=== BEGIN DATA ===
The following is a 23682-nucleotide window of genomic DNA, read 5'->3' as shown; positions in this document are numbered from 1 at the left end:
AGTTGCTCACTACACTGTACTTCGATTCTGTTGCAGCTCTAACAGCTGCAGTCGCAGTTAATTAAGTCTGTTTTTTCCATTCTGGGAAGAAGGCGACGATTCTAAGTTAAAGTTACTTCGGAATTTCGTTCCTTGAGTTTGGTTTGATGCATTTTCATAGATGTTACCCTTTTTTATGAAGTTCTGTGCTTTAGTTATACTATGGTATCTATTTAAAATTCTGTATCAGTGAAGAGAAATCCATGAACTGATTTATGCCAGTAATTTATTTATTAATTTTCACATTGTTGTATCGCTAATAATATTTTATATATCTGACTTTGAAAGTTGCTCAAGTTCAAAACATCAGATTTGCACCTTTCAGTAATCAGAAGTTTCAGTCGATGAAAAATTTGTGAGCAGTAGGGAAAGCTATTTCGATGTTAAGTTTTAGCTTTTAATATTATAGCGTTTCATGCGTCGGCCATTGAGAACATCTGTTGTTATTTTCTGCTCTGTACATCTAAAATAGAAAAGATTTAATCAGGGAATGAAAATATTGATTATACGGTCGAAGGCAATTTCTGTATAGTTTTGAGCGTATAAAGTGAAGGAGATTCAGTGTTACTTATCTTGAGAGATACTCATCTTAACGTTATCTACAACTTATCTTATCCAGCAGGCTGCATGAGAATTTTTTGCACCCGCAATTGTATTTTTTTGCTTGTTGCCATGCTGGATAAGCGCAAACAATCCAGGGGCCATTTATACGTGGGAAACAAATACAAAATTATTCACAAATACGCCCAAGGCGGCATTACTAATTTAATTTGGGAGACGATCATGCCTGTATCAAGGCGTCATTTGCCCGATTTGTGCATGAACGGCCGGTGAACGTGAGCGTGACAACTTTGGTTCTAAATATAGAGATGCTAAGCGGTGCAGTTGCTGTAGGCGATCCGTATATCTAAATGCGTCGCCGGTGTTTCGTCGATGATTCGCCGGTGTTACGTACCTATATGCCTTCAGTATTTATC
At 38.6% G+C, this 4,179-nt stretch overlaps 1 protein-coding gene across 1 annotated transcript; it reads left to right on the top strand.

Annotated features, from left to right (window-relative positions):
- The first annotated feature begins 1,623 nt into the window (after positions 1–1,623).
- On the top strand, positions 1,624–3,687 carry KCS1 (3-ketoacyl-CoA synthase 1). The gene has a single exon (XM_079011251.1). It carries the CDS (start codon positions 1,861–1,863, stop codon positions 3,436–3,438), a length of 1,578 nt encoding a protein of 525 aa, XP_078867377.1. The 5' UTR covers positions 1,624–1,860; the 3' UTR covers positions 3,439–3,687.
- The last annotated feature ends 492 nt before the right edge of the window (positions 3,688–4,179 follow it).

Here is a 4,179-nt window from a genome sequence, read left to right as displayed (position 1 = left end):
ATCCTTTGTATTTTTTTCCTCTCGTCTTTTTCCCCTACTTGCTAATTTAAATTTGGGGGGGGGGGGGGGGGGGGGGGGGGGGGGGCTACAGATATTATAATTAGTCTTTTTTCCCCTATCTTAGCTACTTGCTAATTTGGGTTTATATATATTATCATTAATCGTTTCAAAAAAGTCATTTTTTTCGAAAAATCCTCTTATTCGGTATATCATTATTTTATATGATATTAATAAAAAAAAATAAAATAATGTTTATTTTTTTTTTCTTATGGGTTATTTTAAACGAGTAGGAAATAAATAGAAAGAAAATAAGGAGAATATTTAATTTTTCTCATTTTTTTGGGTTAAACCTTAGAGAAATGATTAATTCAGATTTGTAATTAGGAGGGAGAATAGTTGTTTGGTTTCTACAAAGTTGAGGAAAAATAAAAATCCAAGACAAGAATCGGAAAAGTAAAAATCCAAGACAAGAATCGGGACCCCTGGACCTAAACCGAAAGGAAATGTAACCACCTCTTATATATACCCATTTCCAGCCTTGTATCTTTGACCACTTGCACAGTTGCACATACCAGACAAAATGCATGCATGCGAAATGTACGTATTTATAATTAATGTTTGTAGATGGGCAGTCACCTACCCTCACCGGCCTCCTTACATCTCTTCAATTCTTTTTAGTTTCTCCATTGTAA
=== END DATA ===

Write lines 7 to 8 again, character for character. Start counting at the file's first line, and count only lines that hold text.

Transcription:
- The last annotated feature ends 492 nt before the right edge of the window (positions 3,688–4,179 follow it).

Here is a 4,179-nt window from a genome sequence, read left to right as displayed (position 1 = left end):